The fragile truce in Yemen takes a hit with the cancellation of a commercial flight – The Organization for World Peace

A Sanaa-Amman flight scheduled for Sunday April 26 has been indefinitely postponed amid an increasingly fragile truce between the internationally recognized Yemeni government and the Houthi rebels. The two sides trade blame as to why the flight was canceled. The flight was to depart from Aden, a government-controlled southern port city, stop in the capital Sanaa and then take passengers seeking medical treatment to Amman, the Jordanian capital. It would have been the first commercial flight from Sanaa airport since flights were suspended in August 2016 due to airstrikes in the ongoing civil war. Aid groups including the Norwegian Refugee Council (NRC) hoped flights would resume under the ceasefire as thousands of sick Yemeni civilians did not receive adequate medical care during the commercial break. .

Houthi authorities in Sanaa were quick to accuse the Saudi-led military coalition of denying necessary permits for the flight. Hours before the flight departed, Yemenia, the country’s national airline, expressed “deep regret to the travelers for not being allowed to operate” as they had “not yet received an operating permit”. Deputy head of civil aviation in Sanaa, Raed Talib Jabal, said the cancellation was “a violation of the truce” and part of the coalition’s deliberate attempt “to double the suffering of the Yemeni people while seeking to mislead international public opinion on the humanitarian file.

The internationally recognized government claimed the Houthis were trying to smuggle members of Iran’s Revolutionary Guards and Lebanese Hezbollah into the flight. Moammar al-Eryani, the government’s information minister, said the Houthis violated the agreement by providing rebel-issued passports, which the coalition has not recognized since March 2017, and insisting on adding sixty additional passengers on the flight, many of whom used “false names and false documents.” The flight “failed due to the non-respect by the Houthi terrorist militia of the agreement stipulating the approval of passports issued by the legitimate government”, al-Eryani said.

UN Special Envoy to Yemen Hans Grundberg voiced expressed concern on Sunday over the delay, urging both parties “to find a solution that allows flights to resume as planned”. The truce “is meant to benefit civilians, including reducing violence, making fuel available and improving their freedom of movement to, from and within their country,” he said. Rights groups are also disappointed with the result. NRC Yemeni Director Erin Hutchinson mentioned, “That would have been the first small but important step towards lasting stability in Yemen.”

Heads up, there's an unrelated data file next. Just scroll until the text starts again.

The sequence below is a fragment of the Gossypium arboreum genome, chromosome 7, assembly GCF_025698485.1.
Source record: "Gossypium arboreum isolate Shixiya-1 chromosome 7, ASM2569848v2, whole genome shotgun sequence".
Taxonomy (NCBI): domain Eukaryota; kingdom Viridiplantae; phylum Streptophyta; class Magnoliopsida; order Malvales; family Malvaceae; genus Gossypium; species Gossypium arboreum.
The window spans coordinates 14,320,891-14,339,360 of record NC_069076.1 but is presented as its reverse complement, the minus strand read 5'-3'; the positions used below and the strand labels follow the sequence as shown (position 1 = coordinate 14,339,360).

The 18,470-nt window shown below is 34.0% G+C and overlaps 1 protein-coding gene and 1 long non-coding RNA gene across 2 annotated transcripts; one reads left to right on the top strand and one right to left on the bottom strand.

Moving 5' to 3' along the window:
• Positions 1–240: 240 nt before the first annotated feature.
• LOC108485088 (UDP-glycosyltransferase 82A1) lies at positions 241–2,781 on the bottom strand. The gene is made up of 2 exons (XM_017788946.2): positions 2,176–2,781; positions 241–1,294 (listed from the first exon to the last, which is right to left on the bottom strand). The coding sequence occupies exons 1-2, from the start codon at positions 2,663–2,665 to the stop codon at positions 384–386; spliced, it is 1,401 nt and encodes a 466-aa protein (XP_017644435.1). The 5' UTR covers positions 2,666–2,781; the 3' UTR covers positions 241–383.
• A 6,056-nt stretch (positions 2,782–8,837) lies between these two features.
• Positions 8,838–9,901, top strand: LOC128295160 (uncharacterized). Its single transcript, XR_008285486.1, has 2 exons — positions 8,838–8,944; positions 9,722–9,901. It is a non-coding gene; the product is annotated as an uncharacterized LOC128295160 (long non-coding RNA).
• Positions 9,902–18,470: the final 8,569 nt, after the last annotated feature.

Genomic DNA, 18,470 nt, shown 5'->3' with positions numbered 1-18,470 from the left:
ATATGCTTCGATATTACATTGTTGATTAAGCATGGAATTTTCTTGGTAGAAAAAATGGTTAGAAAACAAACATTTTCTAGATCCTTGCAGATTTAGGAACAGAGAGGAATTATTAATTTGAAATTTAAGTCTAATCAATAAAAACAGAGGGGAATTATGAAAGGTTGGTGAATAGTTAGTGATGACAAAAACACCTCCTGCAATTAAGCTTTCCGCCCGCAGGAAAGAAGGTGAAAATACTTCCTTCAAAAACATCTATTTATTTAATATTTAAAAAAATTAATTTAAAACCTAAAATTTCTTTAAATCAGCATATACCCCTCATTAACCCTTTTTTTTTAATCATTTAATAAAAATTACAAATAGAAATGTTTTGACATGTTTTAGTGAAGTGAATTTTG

A UN-brokered 60-day truce came into effect on April 2, paving the way for Sanaa airport to resume commercial flights. The truce has allowed some of the humanitarian aid to already have an impact; however, thousands of people are still in urgent need of medical attention, forcing commercial flights to leave Sanaa. Yemen’s new government board of directors and the Houthi leadership must find a solution that allows flights to resume in accordance with the truce. More setbacks present a higher likelihood that the truce will eventually fail, plunging civilians back into a civil war already in its seventh year. Both sides must unite to allow commercial flights to continue, creating a greater likelihood of the truce being renewed.

Houthi forces control Sanaa since the capture of the capital and much of northern Yemen in 2014. Internationally recognized President Abdrabbuh Mansur Hadi was forced into exile in Riyadh as the Houthi movement protested Hadi’s increasingly centralized control of power. In early 2015, a Saudi-led military coalition launched a war in support of Hadi, waging extensive bombing campaigns in Houthi-held territory. The country has since become a regional proxy war, with Iran backing the Houthis. Coalition blockades on ports and the closure of Sanaa airport have devastated the country, which depends on imports for 70% of its food. The lack of food, coupled with shortages of medicine, has claimed thousands of lives and, according to projections, 19 million people will face hunger and malnutrition in the second half of 2022.

It is imperative that solutions are found to allow Sanaa airport to continue its commercial flights. Only through close cooperation between Yemen’s internationally recognized leadership council and Houthi leaders can a truce be maintained. A continued ceasefire is essential for thousands of people to access the medical care they need and for much-needed food and fuel to enter the country and alleviate suffering. A recovering Yemen must be centered on the unhindered flow of people and humanitarian aid into, within and out of the country.

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